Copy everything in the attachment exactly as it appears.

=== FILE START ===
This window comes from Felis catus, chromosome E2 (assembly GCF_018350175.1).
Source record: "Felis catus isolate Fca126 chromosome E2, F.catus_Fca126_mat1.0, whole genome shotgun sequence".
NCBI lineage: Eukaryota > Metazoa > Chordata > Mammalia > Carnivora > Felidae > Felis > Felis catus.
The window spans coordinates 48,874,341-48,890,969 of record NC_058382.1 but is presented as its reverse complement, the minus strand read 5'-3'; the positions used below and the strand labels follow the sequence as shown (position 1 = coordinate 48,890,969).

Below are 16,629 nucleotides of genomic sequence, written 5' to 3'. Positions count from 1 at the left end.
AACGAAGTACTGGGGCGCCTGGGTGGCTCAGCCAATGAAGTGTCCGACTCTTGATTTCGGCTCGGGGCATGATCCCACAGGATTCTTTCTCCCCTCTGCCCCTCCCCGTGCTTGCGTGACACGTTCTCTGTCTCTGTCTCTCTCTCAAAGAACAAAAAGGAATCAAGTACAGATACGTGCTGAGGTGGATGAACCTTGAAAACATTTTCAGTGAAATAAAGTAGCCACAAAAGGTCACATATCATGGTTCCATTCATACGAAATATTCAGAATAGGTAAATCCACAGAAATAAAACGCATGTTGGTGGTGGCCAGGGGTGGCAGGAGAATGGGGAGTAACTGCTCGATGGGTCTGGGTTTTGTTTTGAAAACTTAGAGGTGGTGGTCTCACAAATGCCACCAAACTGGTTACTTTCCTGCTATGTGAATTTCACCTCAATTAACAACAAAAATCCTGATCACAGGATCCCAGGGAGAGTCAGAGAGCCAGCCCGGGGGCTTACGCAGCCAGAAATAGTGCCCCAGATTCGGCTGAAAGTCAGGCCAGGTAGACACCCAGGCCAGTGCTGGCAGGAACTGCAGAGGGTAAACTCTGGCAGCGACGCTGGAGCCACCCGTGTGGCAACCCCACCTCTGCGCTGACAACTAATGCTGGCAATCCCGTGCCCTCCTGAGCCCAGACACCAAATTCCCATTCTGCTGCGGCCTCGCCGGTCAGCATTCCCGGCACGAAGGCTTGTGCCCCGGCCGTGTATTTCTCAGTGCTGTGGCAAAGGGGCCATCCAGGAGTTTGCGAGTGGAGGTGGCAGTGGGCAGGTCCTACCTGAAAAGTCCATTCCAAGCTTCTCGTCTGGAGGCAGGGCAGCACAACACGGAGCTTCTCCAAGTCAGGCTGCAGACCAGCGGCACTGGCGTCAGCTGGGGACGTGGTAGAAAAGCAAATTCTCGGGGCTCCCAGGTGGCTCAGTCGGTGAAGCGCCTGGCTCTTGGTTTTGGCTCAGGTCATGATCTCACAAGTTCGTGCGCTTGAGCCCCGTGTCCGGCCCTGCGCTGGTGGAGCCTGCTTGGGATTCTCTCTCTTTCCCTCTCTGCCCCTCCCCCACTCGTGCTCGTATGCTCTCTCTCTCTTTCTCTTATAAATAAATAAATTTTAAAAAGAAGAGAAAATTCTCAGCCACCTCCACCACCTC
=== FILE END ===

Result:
This window comes from Felis catus, chromosome E2 (assembly GCF_018350175.1).
Source record: "Felis catus isolate Fca126 chromosome E2, F.catus_Fca126_mat1.0, whole genome shotgun sequence".
NCBI lineage: Eukaryota > Metazoa > Chordata > Mammalia > Carnivora > Felidae > Felis > Felis catus.
The window spans coordinates 48,874,341-48,890,969 of record NC_058382.1 but is presented as its reverse complement, the minus strand read 5'-3'; the positions used below and the strand labels follow the sequence as shown (position 1 = coordinate 48,890,969).

Below are 16,629 nucleotides of genomic sequence, written 5' to 3'. Positions count from 1 at the left end.
AACGAAGTACTGGGGCGCCTGGGTGGCTCAGCCAATGAAGTGTCCGACTCTTGATTTCGGCTCGGGGCATGATCCCACAGGATTCTTTCTCCCCTCTGCCCCTCCCCGTGCTTGCGTGACACGTTCTCTGTCTCTGTCTCTCTCTCAAAGAACAAAAAGGAATCAAGTACAGATACGTGCTGAGGTGGATGAACCTTGAAAACATTTTCAGTGAAATAAAGTAGCCACAAAAGGTCACATATCATGGTTCCATTCATACGAAATATTCAGAATAGGTAAATCCACAGAAATAAAACGCATGTTGGTGGTGGCCAGGGGTGGCAGGAGAATGGGGAGTAACTGCTCGATGGGTCTGGGTTTTGTTTTGAAAACTTAGAGGTGGTGGTCTCACAAATGCCACCAAACTGGTTACTTTCCTGCTATGTGAATTTCACCTCAATTAACAACAAAAATCCTGATCACAGGATCCCAGGGAGAGTCAGAGAGCCAGCCCGGGGGCTTACGCAGCCAGAAATAGTGCCCCAGATTCGGCTGAAAGTCAGGCCAGGTAGACACCCAGGCCAGTGCTGGCAGGAACTGCAGAGGGTAAACTCTGGCAGCGACGCTGGAGCCACCCGTGTGGCAACCCCACCTCTGCGCTGACAACTAATGCTGGCAATCCCGTGCCCTCCTGAGCCCAGACACCAAATTCCCATTCTGCTGCGGCCTCGCCGGTCAGCATTCCCGGCACGAAGGCTTGTGCCCCGGCCGTGTATTTCTCAGTGCTGTGGCAAAGGGGCCATCCAGGAGTTTGCGAGTGGAGGTGGCAGTGGGCAGGTCCTACCTGAAAAGTCCATTCCAAGCTTCTCGTCTGGAGGCAGGGCAGCACAACACGGAGCTTCTCCAAGTCAGGCTGCAGACCAGCGGCACTGGCGTCAGCTGGGGACGTGGTAGAAAAGCAAATTCTCGGGGCTCCCAGGTGGCTCAGTCGGTGAAGCGCCTGGCTCTTGGTTTTGGCTCAGGTCATGATCTCACAAGTTCGTGCGCTTGAGCCCCGTGTCCGGCCCTGCGCTGGTGGAGCCTGCTTGGGATTCTCTCTCTTTCCCTCTCTGCCCCTCCCCCACTCGTGCTCGTATGCTCTCTCTCTCTTTCTCTTATAAATAAATAAATTTTAAAAAGAAGAGAAAATTCTCAGCCACCTCCACCACCTC